April 13, 2012 at 4:58 pm |
    • Dan

      Tosh. Hitlerism, Stalinism, Pol Pot regime, colonialism, to name a quick few, are certainly contenders. and don't confuse "in the name of religion" with "in the name of those who cloak themselves in religion."

      April 13, 2012 at 5:01 pm |
    • sick of republican phonies

      The wealthy and the powerful HAVE stirred up their share of grief through the millenia. But I still think religion has them beat, hands down.

      April 13, 2012 at 5:03 pm |
    • vbscript2

      Here's a fact, atheists have unjustly killed or punished more people in the 20th century alone than religous people have done in the rest of history since Rome combined. Likely over 100 million, even without counting abortion. The atrocities of the USSR and Communist China have been matched on scale by no one. Both completely banned all forms of religion. They are joined by:
      Albania
      Czechoslovakia
      Cambodia under the Khmer Rouge
      Cuba
      North Korea
      all of which outlawed religion and have all been responsible for atrocities that make Milosevic look like a nice guy (he was an atheist, too, btw.)

      April 13, 2012 at 5:05 pm |
    • Magic Jew

      //Here's a fact, atheists have unjustly killed or punished more people in the 20th century alone than religous people have done in the rest of history since Rome combined.//

      They were motivated by absolute power, not by lack of belief in your magic sky pixie.

      April 13, 2012 at 5:08 pm |
    • JoJo

      The Roman Empire is hardly the beginning of mankind. I am not sure anyone really has the authority to quantify a statement like that.

      April 13, 2012 at 5:11 pm |
    • Mr. F

      Magic Jew: you have told a lie. Stalin may have killed millions, but Hitler, a christian added a serious contribution to religion's totals. I also believe you are discounting the non monotheistic religions such as Hinduism, the Greek and roman pantheons, the ancient Egyptians, and the thousands of tribes in the Americas. Add all of that to the crusaded, the witch hunts, the Spanish inquisition, the various other holy land wars, and the Israel-Palestine conflict and Stalin is not even a contender.

      April 13, 2012 at 5:30 pm |
  3. Sad

    Sadly, neither the War on Women nor the War on Religion are made up. Equally sad is both sides feel just as stupidly justified in their war as the other. Saddest of all is just how brainwashed both sides have become and how unintelligible their arguments have become. What we really need is a War on Stupidity...

    April 13, 2012 at 4:52 pm |
    • Darwin

      hehehe

      April 13, 2012 at 5:03 pm |
  4. Nilkinggary

    After confessing this week, my parish priest absolved me of sins and told me my acts of contrition were joining the Republican party, the NRA, and the Tea Party.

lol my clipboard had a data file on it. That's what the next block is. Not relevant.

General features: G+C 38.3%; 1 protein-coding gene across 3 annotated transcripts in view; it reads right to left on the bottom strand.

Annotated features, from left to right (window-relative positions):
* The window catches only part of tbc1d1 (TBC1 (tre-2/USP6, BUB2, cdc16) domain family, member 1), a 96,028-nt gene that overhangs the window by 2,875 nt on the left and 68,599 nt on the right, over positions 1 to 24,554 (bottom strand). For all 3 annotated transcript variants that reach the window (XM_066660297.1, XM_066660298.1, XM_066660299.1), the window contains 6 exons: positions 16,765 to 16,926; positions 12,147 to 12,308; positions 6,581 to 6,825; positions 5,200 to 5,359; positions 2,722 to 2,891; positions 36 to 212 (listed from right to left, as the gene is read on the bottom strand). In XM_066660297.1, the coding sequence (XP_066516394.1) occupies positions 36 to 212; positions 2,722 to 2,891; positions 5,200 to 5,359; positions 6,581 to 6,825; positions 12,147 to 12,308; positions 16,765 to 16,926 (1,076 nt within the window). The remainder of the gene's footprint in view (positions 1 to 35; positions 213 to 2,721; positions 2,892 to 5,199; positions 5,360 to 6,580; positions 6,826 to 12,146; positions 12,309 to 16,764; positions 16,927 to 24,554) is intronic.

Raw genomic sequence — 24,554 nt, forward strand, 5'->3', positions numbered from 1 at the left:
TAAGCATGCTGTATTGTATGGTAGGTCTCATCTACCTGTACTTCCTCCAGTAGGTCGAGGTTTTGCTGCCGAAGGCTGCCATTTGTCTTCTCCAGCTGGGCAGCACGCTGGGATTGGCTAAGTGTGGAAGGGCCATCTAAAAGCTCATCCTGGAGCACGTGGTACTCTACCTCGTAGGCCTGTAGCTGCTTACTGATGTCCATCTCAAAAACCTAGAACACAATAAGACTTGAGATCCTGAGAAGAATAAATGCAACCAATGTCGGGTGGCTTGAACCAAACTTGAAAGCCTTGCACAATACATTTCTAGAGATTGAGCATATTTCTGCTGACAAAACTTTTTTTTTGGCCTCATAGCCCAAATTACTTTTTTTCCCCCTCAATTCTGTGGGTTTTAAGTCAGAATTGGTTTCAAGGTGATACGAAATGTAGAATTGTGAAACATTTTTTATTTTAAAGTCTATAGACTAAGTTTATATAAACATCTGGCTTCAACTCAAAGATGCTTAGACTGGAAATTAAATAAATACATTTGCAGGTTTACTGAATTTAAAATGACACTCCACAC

April 13, 2012 at 4:51 pm |
    • One one

      Congratulations. You are now in a state of grace and most certainly will go to heaven.

      April 13, 2012 at 4:55 pm |
    • biggal195

      From a gal who also grew up (but is no longer) Catholic: Good one – both of you.

      April 13, 2012 at 4:59 pm |
  5. Elmeaux

    Religious freedom is not being threatened. What's being threatened is the ability of the church to shield its deviance from the world. Without the ability to keep its corruption secret, they are seen for what they really are. People aren't turning away from their faith...just from the perverted middle man.

    April 13, 2012 at 4:49 pm |
  6. One one

    Two manufactured issues.

    From the right, war on religion.

    From the left, war on women.

    Who will win ?

    April 13, 2012 at 4:47 pm |
  7. Sarcastro

    My religion doesn't believe in "Minimum Wages" and the absurd laws that state I can't hire 12 year olds to work dangerous jobs 13 hours a day in a factory.

    Man, I'm gonna save a fortune using the Catholic Church's logic!

    April 13, 2012 at 4:47 pm |
    • vbscript2

      Good luck finding employees.

      April 13, 2012 at 4:58 pm |
  8. mbc

    Oh come on you guys....chill out...

    April 13, 2012 at 4:43 pm |
  9. Sarcastro

    Yes, because employment laws and providing healthcare coverage is clearly a religious attack.

    April 13, 2012 at 4:42 pm |
  10. Derp

    Pharmaceuticals are against my religion, so my organization will not provide them for any of my employees for the treatment of any condition. What a great cost savings strategy!

    April 13, 2012 at 4:42 pm |
    • Terry

      Yes, let them pray for health and healing and if they receive neither then clearly they weren't/aren't worthy.

      April 13, 2012 at 5:04 pm |
  11. vbscript2

    I'm not Catholic and I don't have any problem with contraception, but I'm with them 100% on this one. It is no more legal for the federal government to force a Catholic group to fund contraception than it is legal for it to force a leftist to own a handgun, attend pro-life rallies, or campaign for Rick Santorum.